The Department of Commerce’s Bureau of Industry and Security (BIS) has amended the exclusion request process for the tariffs on certain steel and aluminum products implemented under Section 232 of the Trade Expansion Act of 1962. On March 8, 2018, President Trump exercised his authority under Section 232 and imposed a 25 percent tariff on steel imports and a 10 percent tariff on aluminum imports (with certain countries receiving exemptions). U.S. Customs and Border Protection (CBP) began collecting the tariffs on March 23, 2018.

BIS has acknowledged that the number of filings has far surpassed expectations – as of August 20, BIS had received more than 38,000 exclusion requests and more than 17,000 objections – amid growing concerns over the importance of a transparent, fair and efficient product exclusion and objection process. The amendments seek to address these concerns and will create a process for rebutting objections filed to exclusion requests. They also attempt to clarify the criteria BIS considers during the review process to grant or deny an exclusion request.

The interim rule containing these amendments is scheduled to be published September 11, 2018, at which time it will become effective. Any comments on these proposed modifications to the Section 232 exclusion request process will be due no later than 60 days after publication in the Federal Register by filing on the Federal eRulemaking portal ( on Docket No. BIS-2018-0016.

Addition of Rebuttal and Surrebuttal Procedures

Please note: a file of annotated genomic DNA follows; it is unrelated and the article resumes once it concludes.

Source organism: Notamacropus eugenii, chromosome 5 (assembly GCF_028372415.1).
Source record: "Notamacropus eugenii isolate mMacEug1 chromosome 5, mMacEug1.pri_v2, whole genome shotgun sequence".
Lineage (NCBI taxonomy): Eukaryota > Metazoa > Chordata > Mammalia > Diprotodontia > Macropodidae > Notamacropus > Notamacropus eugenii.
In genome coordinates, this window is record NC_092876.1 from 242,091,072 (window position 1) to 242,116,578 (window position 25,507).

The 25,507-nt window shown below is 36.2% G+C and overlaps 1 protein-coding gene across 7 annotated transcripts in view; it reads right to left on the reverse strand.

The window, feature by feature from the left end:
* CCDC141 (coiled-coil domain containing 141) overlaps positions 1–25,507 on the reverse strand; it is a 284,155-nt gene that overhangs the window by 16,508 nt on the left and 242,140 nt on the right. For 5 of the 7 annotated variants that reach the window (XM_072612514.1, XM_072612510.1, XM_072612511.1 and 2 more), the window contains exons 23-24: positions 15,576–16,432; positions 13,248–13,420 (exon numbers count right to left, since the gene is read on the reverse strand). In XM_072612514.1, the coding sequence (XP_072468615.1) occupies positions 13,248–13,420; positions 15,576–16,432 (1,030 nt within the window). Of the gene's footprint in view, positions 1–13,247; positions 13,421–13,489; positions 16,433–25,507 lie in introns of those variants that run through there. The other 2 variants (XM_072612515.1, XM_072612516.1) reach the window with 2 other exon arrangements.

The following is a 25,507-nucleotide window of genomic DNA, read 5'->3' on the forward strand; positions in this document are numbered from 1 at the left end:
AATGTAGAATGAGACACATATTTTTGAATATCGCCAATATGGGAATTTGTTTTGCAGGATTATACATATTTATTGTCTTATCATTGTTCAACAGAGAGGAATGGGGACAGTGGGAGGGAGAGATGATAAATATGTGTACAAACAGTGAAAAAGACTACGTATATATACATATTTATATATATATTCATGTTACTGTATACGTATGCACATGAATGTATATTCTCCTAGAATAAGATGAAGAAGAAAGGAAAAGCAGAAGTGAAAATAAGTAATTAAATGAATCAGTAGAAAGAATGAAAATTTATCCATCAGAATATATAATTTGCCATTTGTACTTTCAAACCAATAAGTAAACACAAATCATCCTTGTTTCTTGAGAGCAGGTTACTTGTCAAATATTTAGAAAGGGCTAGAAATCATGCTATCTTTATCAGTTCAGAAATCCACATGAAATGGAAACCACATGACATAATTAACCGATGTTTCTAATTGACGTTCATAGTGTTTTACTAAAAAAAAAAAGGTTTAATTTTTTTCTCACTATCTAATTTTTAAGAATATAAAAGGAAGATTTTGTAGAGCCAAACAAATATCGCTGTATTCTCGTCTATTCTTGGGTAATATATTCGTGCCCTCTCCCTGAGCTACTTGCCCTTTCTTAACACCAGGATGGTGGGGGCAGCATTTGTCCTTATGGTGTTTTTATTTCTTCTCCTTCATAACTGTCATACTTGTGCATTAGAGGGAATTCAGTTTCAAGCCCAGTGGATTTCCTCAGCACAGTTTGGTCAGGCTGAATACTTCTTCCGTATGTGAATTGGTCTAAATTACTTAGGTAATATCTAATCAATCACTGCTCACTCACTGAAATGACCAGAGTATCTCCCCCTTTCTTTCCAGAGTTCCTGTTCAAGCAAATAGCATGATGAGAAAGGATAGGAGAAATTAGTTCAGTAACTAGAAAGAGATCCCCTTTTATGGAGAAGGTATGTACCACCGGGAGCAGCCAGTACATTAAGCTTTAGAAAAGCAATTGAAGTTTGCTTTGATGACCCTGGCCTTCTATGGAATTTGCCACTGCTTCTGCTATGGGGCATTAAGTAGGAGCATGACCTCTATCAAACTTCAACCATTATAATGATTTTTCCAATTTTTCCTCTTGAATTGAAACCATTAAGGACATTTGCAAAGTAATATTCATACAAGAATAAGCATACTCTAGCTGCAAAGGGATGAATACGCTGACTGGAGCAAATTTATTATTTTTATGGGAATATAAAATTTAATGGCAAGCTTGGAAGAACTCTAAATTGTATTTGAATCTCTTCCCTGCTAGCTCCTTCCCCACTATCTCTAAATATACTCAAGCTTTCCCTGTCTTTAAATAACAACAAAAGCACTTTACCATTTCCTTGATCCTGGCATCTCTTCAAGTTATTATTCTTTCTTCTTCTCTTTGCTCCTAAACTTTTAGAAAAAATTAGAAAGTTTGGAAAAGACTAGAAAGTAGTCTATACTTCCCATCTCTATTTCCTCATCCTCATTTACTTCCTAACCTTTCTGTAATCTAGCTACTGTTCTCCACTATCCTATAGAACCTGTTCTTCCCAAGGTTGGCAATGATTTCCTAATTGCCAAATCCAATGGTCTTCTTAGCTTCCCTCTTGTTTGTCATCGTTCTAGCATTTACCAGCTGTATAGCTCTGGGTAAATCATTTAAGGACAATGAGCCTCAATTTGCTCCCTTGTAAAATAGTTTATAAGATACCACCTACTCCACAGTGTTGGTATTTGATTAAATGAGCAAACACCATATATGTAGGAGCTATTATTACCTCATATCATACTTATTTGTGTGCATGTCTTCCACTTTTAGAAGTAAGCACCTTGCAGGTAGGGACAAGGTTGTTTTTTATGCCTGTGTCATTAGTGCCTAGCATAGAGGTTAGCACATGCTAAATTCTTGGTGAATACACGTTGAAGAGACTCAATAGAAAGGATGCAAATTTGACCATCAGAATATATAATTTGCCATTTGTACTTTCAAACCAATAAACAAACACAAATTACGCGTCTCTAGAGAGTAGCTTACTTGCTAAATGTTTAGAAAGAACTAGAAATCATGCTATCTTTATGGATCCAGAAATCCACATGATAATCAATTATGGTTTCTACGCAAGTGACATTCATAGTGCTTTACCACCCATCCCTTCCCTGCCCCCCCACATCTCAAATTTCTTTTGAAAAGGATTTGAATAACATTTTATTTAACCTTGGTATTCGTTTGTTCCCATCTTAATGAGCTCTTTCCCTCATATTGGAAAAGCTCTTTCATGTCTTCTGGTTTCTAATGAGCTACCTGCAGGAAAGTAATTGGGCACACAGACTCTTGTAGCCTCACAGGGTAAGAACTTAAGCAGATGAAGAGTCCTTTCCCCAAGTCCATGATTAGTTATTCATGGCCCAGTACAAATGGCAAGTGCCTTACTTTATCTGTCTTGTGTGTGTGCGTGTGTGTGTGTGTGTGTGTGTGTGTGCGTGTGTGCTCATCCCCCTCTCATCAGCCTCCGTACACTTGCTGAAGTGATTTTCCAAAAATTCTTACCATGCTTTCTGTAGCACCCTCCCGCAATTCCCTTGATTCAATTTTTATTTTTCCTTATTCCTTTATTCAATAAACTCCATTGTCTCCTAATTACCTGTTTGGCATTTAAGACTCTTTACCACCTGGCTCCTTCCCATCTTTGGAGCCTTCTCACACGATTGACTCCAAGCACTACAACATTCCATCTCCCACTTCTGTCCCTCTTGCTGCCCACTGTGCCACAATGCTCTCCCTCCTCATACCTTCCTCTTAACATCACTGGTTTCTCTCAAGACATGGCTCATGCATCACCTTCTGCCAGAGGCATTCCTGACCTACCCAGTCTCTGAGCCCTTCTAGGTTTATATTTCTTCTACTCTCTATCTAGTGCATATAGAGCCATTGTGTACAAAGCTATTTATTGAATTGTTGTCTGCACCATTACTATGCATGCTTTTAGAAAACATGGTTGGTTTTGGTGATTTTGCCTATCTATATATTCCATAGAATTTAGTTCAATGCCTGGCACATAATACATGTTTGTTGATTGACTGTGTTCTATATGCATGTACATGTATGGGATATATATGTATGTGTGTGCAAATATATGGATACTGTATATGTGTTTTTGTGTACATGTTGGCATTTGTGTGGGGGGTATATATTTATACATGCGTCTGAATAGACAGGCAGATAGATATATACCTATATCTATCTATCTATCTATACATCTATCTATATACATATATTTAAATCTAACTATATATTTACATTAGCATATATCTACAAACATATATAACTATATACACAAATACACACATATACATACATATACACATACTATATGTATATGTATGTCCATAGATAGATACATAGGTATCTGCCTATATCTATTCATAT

Under the amended rules and procedures, the original party filing an exclusion request will now be able to respond to any filed objections:

  • Rebuttals to Objections – Once implemented, BIS will allow for the party that originally submitted an exclusion request to rebut any filings that objected to the request. Rebuttals must address an objection to the exclusion request; if multiple objections were received on a particular exclusion, the original party may submit a rebuttal to each objector. BIS has indicated that “the most effective rebuttals will be those that aim to correct factual errors or misunderstandings in the objection(s).” While the full procedures for this process are not yet available, once an objection is posted on the Section 232 steel/aluminum dockets, the party who originally filed the exclusion request will have seven days to submit a rebuttal.
  • Surrebuttals to any Rebuttals – Once implemented, BIS will allow for the party that filed an objection to an exclusion request to file a surrebuttal to any rebuttals filed by the party seeking the exclusion request. Any surrebuttals must be filed within seven days of the posting of any rebuttals.

BIS has indicated that exclusion requests that currently remain open and pending will be “grandfathered” into this expanded process and reopened to allow for rebuttals/surrebuttals. With these additional steps in the review process, BIS has stated that the full review period will now run approximately 106 days.

Streamlined Review of “No Objection” Requests

BIS has more clearly and formally stated that it will “expeditiously grant properly filed exclusion requests which meet the requisite criteria, receive no objections, and present no national security concerns.” The interim rule states that if an exclusion request’s 30-day comment period expires and no objections were submitted, BIS will work with CBP to ensure that the entity requesting the exclusion provided an accurate Harmonized Tariff Schedule (HTS) subheading. Once confirmed, BIS will then immediately assess the request for any national security concerns and, if none is identified, will expeditiously post a decision granting the exclusion request.

Clarification on Review Criteria

BIS reviews each exclusion request to determine whether an article described in an exclusion request meets any of these criteria: (i) the article is not produced in the United States in a sufficient and reasonably available amount, (ii) the article is not produced in the United States in a satisfactory quality, or (iii) for specific national security considerations. The interim rule further details the intended meaning of each criterion.